Gophers look to upset Hawkeyes

Minnesota comes in as the underdog for the second-straight year.

Senior D.J. Burris, left, and Junior Brandon Kirksey hold up the Floyd of Rosedale trophy after their win against the Iowa Hawkeyes on Saturday at the TCF Bank Stadium. It was the Gopher’s first trophy win since 2006.

Joe Michaud-Scorza, Daily File Photo

Senior D.J. Burris, left, and Junior Brandon Kirksey hold up the Floyd of Rosedale trophy after their win against the Iowa Hawkeyes on Saturday at the TCF Bank Stadium. It was the Gopher’s first trophy win since 2006.

Adam Richard

Minnesota will host the Iowa Hawkeyes this Saturday at TCF Bank Stadium for the Floyd of Rosedale trophy.

Minnesota head coach Jerry Kill said that he has seen progress in his football program and he also praised IowaâÄôs.

âÄúIowa is about as fundamental a football program as youâÄôre going to see. Those guys have been coaching a long time [and] been together a long time,âÄù Kill said.

Although Minnesota has been destroyed by its Big Ten opponents so far this year, it has some reason for optimism. The Gophers are not strangers to being the underdog versus Iowa.

Last year, the Hawkeyes ranked 24th in the nation when the Gophers beat them 27-24, after which hundreds of fans stormed the field.

This year, Iowa boasts a 5-2 overall record, but has yet to win a game on the road. Its statistics donâÄôt show a large discrepancy from those of the Gophers.

Minnesota quarterback MarQueis Gray rushed for a touchdown last year in the win against Iowa. He started at wide receiver in that game and had three catches for 33 yards as well as eight rushes for 39 yards.

âÄúI remember the last drive. I remember the bomb to DaâÄôJon [McKnight],âÄù Gray said. âÄúOverall, the best part was just seeing everyone run over to the sideline and grab the pig, the whole stadium coming down on the field. That was the best part of that day,âÄù Gray said.

This year he will try to influence the game again, not just as a rusher, but as a passer as well.

The numbers indicate that there is an opportunity for Gray to take advantage of the Iowa defense with his arm. Iowa has given up more than 1,700 yards passing this year, which ranks 10th in the Big Ten.

Gray has not had much success in the vertical pass game this season but he said he remains optimistic.

âÄúI feel like IâÄôm getting more comfortable week-in, week-out. As many reps as IâÄôm getting, I feel confident with my offense, back in the pocket; my ability to make plays. I feel more confident every week,âÄù Gray said.

Minnesota was picked apart by Nebraska at its homecoming, but showed some improvements in its game.

The GophersâÄô defense did not seem intimidated and displayed its strongest effort, but fell to penalties and mental mistakes.

That attitude will have to continue, sans the mistakes, for Minnesota to have a chance to beat the Hawkeyes.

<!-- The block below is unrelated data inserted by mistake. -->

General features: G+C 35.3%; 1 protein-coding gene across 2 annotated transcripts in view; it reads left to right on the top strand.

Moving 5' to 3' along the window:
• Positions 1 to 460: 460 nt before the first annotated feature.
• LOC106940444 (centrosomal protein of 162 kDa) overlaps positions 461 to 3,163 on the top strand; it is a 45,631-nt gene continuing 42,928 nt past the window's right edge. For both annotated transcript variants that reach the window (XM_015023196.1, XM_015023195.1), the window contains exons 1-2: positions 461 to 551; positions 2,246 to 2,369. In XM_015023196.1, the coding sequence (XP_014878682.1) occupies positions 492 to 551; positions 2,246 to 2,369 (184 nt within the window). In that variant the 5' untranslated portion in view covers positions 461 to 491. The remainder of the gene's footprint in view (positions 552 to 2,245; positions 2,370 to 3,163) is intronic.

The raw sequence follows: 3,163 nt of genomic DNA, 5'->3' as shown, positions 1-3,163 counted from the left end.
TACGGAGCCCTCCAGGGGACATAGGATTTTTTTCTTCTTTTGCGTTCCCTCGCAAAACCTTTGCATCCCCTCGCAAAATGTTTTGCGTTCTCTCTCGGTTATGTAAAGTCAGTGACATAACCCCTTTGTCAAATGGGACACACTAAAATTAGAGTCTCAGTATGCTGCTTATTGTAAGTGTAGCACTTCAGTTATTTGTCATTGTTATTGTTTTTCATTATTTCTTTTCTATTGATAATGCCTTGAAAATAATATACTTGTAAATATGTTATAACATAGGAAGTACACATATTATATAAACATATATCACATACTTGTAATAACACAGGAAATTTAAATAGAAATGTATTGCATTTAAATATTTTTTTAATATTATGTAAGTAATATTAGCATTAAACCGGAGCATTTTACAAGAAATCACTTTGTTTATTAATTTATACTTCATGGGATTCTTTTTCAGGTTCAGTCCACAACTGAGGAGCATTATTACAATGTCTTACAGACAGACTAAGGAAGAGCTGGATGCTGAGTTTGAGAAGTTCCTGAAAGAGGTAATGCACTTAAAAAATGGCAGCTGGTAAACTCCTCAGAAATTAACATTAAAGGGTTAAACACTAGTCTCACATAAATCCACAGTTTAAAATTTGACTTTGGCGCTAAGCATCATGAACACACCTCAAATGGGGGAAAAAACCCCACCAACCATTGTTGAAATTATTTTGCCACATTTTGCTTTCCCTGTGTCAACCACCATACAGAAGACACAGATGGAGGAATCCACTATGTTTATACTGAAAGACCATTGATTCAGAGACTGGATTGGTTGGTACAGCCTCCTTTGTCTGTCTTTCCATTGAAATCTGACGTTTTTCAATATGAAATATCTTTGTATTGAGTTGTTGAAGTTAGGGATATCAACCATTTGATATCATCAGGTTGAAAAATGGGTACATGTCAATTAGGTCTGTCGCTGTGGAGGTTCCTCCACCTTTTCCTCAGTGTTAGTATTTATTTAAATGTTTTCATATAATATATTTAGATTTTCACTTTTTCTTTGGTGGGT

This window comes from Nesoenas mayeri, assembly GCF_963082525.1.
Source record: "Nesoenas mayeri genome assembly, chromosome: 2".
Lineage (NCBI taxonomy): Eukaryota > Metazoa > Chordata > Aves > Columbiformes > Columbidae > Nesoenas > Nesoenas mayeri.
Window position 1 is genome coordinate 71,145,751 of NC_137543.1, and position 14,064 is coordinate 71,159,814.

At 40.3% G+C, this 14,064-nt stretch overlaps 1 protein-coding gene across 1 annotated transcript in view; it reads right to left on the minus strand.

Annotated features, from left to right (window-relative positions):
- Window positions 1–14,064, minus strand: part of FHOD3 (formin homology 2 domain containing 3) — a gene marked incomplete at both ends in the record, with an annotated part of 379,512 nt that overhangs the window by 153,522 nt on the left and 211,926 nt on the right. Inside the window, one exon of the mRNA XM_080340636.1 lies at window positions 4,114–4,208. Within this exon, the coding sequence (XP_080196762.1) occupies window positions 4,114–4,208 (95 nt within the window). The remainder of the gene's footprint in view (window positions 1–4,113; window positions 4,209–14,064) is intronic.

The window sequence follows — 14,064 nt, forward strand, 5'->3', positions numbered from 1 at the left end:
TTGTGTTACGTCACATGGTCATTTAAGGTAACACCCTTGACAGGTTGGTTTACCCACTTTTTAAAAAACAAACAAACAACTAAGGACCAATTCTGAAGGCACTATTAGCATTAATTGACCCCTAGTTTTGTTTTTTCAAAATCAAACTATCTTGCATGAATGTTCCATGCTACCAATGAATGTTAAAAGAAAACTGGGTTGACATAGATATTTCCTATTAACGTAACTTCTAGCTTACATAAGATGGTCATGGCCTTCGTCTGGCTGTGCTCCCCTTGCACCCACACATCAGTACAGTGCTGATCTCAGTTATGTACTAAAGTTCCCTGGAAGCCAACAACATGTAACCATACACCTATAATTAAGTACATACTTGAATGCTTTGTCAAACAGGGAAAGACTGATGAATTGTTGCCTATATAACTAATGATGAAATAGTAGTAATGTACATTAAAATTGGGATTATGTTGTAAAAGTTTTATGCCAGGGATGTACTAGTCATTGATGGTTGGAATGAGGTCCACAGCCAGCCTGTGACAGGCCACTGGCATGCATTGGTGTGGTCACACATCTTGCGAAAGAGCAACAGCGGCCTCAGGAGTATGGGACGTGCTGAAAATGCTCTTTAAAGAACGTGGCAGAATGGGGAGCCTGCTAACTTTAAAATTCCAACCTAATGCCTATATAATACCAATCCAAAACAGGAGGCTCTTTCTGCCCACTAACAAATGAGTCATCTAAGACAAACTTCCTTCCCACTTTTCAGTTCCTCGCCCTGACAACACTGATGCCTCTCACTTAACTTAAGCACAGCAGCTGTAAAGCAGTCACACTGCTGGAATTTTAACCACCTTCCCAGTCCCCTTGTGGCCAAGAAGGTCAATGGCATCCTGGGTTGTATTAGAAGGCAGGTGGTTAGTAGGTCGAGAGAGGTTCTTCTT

âÄúIt gets frustrating, the part of the mistakes, but they are getting fewer and weâÄôre getting better,âÄù defensive coordinator Tracy Claeys said.

Linebacker Keanon Cooper had a cast removed from his forearm and led the team with 12 tackles last week against Nebraska. Kill said Cooper played much better than in previous weeks.

Kill also praised senior safety Kim Royston at TuesdayâÄôs press conference. Royston had another double-digit tackle effort against Nebraska and leads the Gophers in tackles this year.

Kill rattled off the names of numerous players that he has been impressed with as far as their growth. Freshman defensive end Ben Perry is one of those players.

âÄúEven though the season may not be going the way we want, weâÄôre going to make sure weâÄôre intense, stay intense, and weâÄôre going to keep fighting intense and hopefully things turn around,âÄù Perry said.

He added about the upcoming Iowa game, âÄúI have no plans of giving away that pig. I want to keep it.âÄù

MinnesotaâÄôs defense will be tasked with stopping IowaâÄôs big bruising tailback, Marcus Coker. Coker, who is 6-foot-2-inches and 230 pounds, has eight touchdowns and more than 700 yards this season.

The HawkeyesâÄô running offense, however, has been completely dependent on Coker since freshman MikaâÄôil McCall went down with a foot injury. The rushing unit is ranked 10th in the Big Ten with only 143 yards per game. McCall was recently cleared medically to play.

âÄúThereâÄôs a big difference being cleared medically and really being able to play,âÄù Ferentz said.

The potentially more dangerous aspect of SaturdayâÄôs matchup is the Iowa passing game. Junior quarterback James Vandenberg leads the passing attack and has 16 touchdowns to only four interceptions.

Vandenberg is helped by two of the taller receivers in the Big Ten in Marvin McNutt (6âÄô4âÄù) and Keenan Davis (6âÄô3âÄù). Both rank in the top 10 in the conference in yards, yards per reception and touchdowns.

 Minnesota improved its pass defense last week, allowing a completion rate of 60 percent.

 There has been a steady improvement in that area for the last four weeks and this was the unitâÄôs lowest completion rate allowed since its only win of the season against Miami (Ohio).

Minnesota running back David Cobb was back in full pads at practice this week and will attempt to return Saturday. He has missed time with an injured hamstring.

Sophomore offensive lineman Zach Mottla played center with the first team this week at practice and may potentially get his first start at center.

Minnesota has to fit all of these pieces together on both offense and defense in order to be competitive this week.